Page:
The issue of discriminating who you sell to in the United States seems to be premised on the fact that businesses are public accomodations according to this article:
Whether you post a sign or not, businesses never have the right to refuse or turn away customers because of their race, gender, age, nationality or religion. In addition to the Civil Rights Act of 1964, several states have their own civil rights legislation designed to prevent discrimination. The Americans with Disabilities Act also prohibits discrimination in public accommodations, making it illegal to refuse service to individuals who are disabled or handicapped.
Given that a Mixed Economy with a preference toward a free market is the economic system of the United States, from a free market point of view, this seems unnecessary to do. There will always be businesses and choice in the market. Businesses that discriminate will put themselves at a competitive disadvantage due to alienating a certain employer base at an extra cost to the business:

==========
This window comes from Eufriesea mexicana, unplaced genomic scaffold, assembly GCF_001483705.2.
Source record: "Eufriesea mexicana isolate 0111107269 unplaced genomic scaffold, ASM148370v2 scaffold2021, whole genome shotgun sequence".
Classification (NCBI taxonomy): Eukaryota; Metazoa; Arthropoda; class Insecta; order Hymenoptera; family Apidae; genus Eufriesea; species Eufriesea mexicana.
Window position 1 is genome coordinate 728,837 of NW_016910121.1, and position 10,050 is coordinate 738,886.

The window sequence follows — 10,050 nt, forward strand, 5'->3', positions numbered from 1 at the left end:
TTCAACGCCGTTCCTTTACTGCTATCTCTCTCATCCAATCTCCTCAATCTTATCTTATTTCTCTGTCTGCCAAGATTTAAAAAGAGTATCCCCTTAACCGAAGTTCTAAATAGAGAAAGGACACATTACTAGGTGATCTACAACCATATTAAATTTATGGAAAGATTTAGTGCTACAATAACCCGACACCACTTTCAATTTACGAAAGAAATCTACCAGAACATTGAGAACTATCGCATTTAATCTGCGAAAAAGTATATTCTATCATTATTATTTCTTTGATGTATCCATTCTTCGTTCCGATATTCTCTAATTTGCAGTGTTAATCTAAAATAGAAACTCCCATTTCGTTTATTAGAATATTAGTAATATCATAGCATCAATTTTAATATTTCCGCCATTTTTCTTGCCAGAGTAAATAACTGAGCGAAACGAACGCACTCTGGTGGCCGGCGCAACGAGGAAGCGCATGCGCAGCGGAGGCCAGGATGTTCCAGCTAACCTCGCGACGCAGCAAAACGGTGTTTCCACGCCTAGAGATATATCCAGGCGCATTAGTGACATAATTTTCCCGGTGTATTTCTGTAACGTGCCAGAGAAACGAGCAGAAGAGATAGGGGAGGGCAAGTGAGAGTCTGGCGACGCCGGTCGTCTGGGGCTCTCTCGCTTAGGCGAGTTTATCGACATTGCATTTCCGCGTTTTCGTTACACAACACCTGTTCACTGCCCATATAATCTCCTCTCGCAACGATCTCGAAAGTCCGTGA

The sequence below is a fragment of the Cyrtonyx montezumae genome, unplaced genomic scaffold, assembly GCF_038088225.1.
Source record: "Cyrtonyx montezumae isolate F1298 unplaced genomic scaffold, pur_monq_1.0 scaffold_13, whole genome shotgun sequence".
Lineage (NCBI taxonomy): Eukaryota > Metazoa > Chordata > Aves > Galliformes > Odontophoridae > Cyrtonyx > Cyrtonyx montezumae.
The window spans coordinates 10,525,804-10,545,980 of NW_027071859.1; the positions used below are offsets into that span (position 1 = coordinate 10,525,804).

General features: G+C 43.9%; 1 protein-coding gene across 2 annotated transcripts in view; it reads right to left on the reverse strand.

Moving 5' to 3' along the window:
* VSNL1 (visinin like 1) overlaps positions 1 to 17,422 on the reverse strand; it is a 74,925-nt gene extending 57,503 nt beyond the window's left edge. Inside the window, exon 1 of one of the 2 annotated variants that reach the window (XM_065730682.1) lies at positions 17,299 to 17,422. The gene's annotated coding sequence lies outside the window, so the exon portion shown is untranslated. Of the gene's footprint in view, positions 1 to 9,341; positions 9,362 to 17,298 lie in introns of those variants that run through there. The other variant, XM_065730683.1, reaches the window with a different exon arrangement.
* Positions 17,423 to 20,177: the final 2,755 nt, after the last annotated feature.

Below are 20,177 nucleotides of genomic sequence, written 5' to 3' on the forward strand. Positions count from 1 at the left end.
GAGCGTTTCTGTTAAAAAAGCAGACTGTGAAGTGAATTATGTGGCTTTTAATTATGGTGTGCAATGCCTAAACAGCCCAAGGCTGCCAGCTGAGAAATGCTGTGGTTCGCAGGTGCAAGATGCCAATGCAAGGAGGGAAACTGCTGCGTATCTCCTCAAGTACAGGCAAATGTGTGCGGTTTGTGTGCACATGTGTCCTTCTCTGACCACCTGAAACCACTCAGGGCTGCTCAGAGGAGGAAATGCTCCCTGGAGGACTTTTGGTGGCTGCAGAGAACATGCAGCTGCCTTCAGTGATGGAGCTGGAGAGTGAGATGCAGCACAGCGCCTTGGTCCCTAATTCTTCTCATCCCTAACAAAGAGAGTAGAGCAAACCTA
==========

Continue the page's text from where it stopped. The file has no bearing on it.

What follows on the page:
Businesses that discriminate based on a host of job-irrelevant characteristics, including race, ethnicity, gender, age, disability, and sexual orientation and gender identity put themselves at a competitive disadvantage compared to businesses that evaluate individuals based solely on their qualifications and capacity to contribute.
According to this Free Market point of view, using government enforcement seems to create a control where there does not need to be one.
Why does the government need to institute a legal policy to prevent selling discrimination?